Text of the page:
Buttermilk 101 (Plus a Versatile and Refreshing Spiced Chickpea Salad That Keeps on Giving)

Buttermilk 101

Buttermilk makes excellent dressing, especially when it’s combined with a couple of dollops of Greek yogurt, garlic, lemon juice and a handful of fresh herbs. Photo: Photo: MAIKA 777/Getty Images

Commonly seen as “something I rarely buy,” buttermilk is a versatile ingredient that’s loved for its mild tang. It’s also instrumental in making quick breads fluffy and meat tender. Some cultures also enjoy it straight as a beverage. 

But, buying a litre of buttermilk can sometimes feel like a commitment. When a recipe calls for one cup (or less), the concept of purchasing a large amount, just to have the bulk of it sitting in the fridge, seems rather illogical. 

There is the age-old substitute of adding a splash of vinegar or lemon juice into milk is an attractive alternative. In terms of flavour, it can come close, but that’s where the similarities end. 

Traditionally, buttermilk was made from the liquid leftover from churning butter. Modern buttermilk production is made by adding lactic acid bacteria to milk, similar to what you would find in yogurt or kefir. These bacteria start to ferment the milk, creating lactic acid, which thickens it and gives it a longer shelf life. Although buttermilk looks and tastes thick and creamy, it is actually non-fat or low-fat. 

Buttermilk contains live cultures, similar to yogurt, which makes it more easily digestible than milk. And thanks to its acidity, it helps break down gluten and proteins in baked goods, resulting in a more tender, fluffier quick bread. In baking, substituting buttermilk for any recipe that calls for regular milk makes baked goods a touch richer. Buttermilk also adds a hint of tang that balances the sweetness, such as in banana bread, scones or muffins.

Buttermilk makes excellent dressing, especially when it’s combined with a couple of dollops of Greek yogurt, garlic, lemon juice and a handful of fresh herbs. And don’t forget about buttermilk pancakes and waffles, a weekend staple. Even the ever-classic buttermilk fried chicken benefits from a soak in this creamy concoction that doesn’t just impart flavour, but also helps tenderize the meat to prevent it from drying out. 



Few things are as refreshing as a cool simple salad on a warm day, especially when using the freshest of in-season produce. Then there’s the magic that happens when vine-ripened tomatoes are paired with crisp cucumbers, bright bell peppers and sharp red onions.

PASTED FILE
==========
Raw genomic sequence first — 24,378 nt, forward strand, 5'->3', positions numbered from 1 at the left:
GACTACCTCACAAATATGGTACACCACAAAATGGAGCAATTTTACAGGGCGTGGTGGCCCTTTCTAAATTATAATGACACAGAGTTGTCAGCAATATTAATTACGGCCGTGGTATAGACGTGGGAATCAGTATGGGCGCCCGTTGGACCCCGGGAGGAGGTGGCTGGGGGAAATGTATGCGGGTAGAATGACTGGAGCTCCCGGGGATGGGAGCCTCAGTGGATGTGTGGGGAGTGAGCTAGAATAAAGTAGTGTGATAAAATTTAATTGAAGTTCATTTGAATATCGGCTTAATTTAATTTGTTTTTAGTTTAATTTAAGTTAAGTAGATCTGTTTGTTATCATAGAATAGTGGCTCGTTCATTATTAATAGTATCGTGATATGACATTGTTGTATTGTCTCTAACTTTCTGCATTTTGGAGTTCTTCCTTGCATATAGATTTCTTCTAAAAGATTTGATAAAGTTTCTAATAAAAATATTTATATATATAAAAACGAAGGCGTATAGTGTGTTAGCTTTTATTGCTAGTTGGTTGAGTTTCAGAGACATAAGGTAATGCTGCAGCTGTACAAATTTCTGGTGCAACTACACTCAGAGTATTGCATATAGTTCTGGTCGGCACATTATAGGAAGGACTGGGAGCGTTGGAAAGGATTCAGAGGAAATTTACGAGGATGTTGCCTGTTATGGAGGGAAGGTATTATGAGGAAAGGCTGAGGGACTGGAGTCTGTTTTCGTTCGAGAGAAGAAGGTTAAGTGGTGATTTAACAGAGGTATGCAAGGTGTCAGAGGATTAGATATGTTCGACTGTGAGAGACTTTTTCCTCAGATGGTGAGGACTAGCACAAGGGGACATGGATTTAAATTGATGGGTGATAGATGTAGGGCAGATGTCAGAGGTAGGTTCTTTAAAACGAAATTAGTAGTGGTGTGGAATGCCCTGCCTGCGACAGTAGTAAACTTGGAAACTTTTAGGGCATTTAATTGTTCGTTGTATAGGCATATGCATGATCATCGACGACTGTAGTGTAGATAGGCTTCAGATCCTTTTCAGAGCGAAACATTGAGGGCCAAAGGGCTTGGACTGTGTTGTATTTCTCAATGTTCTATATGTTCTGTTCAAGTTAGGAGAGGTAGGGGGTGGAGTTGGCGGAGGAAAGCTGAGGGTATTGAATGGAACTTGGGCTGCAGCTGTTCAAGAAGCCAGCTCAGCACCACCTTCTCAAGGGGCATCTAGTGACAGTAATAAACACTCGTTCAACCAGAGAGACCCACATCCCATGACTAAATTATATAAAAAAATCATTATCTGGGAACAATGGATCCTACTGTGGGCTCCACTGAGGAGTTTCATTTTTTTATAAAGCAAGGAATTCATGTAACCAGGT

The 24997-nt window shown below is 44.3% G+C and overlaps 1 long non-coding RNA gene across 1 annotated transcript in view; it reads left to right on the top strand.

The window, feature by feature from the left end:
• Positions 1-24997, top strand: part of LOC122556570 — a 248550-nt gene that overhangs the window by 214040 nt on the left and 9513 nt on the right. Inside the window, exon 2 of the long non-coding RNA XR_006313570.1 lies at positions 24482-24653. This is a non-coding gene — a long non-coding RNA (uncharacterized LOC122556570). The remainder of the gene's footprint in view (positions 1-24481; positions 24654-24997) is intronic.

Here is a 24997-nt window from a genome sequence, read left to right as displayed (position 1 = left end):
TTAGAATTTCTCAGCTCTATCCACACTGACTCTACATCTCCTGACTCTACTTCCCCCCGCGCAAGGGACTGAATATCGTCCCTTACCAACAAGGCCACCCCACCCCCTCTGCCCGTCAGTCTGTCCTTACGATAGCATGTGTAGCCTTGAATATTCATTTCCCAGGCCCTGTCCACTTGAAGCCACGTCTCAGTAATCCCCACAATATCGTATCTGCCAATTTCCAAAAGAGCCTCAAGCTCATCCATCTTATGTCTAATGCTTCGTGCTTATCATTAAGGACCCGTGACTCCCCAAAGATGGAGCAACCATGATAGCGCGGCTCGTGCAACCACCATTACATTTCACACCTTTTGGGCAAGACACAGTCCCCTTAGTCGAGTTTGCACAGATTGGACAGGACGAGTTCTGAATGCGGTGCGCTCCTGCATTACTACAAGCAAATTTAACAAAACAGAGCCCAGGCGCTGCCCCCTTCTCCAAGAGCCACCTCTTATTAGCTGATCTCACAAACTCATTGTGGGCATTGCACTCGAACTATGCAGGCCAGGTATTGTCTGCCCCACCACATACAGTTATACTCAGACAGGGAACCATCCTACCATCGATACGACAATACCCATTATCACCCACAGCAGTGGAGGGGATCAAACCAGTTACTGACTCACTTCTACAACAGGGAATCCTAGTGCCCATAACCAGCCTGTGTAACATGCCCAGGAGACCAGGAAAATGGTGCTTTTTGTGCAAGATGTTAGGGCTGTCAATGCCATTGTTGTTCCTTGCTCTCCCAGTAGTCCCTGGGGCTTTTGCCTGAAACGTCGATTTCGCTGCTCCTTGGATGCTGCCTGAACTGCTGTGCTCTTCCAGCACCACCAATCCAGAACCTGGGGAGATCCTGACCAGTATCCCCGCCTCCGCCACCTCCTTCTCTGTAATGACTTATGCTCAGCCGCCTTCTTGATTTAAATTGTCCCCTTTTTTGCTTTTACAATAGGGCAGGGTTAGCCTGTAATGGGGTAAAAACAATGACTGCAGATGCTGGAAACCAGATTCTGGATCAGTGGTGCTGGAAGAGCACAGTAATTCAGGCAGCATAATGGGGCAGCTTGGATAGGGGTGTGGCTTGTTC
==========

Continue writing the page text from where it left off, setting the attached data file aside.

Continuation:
Get away from the everyday salad rut by spicing it up with the zippy Mediterranean flavours in this recipe for warm spiced chickpeas. Here, buttermilk rounds out the crisp textures of the vegetables, while adding a touch of richness and herbaceous notes. 

The following is a terrific recipe that’s customizable to your taste. Swap in any vegetables you love. Do you like kohlrabi? Dice it up and add it in. Do you want to add some crisp romaine lettuce? Add a couple handfuls of the cleaned leaves that have been chopped to bite size. Raw red onions not to your taste? Leave them out. 

The spiced chickpeas in this salad are multipurpose. Not only are they a delicious and nutritious addition to any salad, they are also great served on their own with some plain yogurt. Add them to a wrap or stuff them in a pita for a satisfying and protein-packed vegetarian lunch.

Best of all, this versatile recipe is also scalable. Cut the amounts in half for an intimate dinner for two and add a simple roasted chicken breast or grilled shrimp. Double the recipe for a crowd or a backyard barbecue. 

Spiced Chickpea, Tomato, and Cucumber Salad With Buttermilk Dressing

Chick Pea Recipe
Photo: istetiana/Getty Images


Serves 6 to 8 people

Preparation time: 25 minutes


Chickpea Salad:

1 can (540 ml) chickpeas, drained and rinsed
2 tablespoons (30 ml) extra virgin olive oil
½ teaspoon (2.5 g) ground cardamom
1 teaspoon (5 g) ground allspice
1 teaspoon ground cumin
2 Lebanese cucumbers, diced or ½ English cucumber, diced
3 red radishes, sliced thin
1 red bell pepper, cored and diced
½ small red onion, sliced very thin


Buttermilk Dressing:

1 cup (250 ml) buttermilk
1 large clove garlic, minced fine
2 tablespoons (30 ml) lemon juice
2 tablespoons (30 ml) extra virgin olive oil
½ cup (15 g) fresh mint leaves, chopped rough
½ cup Italian parsley, chopped rough
Salt and pepper, to taste
1 tablespoon sumac (optional)



Chickpea Salad:

1. Drain, rinse, and pat dry the chickpeas. 

2. Place a medium sauté pan over medium high heat and add the 2 tablespoons of olive oil.  Toss in the chickpeas and sauté for about 3 to 4 minutes. Add in the spices and cook for another 2 minutes, or until the chickpeas are warmed through and the spices become aromatic. Remove from the heat and set aside to cool slightly. 

3. Meanwhile, place the cucumber, radish, bell pepper, tomato and red onion in a large mixing bowl. Add in the cooled chickpeas and toss together.

4. Pour in the buttermilk, minced garlic, lemon juice and olive oil. Stir to combine. Toss in the mint, parsley and season with salt and pepper. 

5. To serve, pour the salad onto a large serving platter and garnish with a sprinkling of the sumac, if using.



Jonathan Cheung
Photo: Courtesy of Appetite for Books.


Jonathan Cheung is the chef and owner of Appetite for Books, a cookbook store in Montreal that also hosts cooking classes. An expert in his field, Jonathan has gained experience in a variety of international cuisines, appearing on TV shows including Iron Chef Canada, Anthony Bourdain: The Layover, Food Network’s Eat St. and BT Montreal. He is the co-author of Montreal Cooks.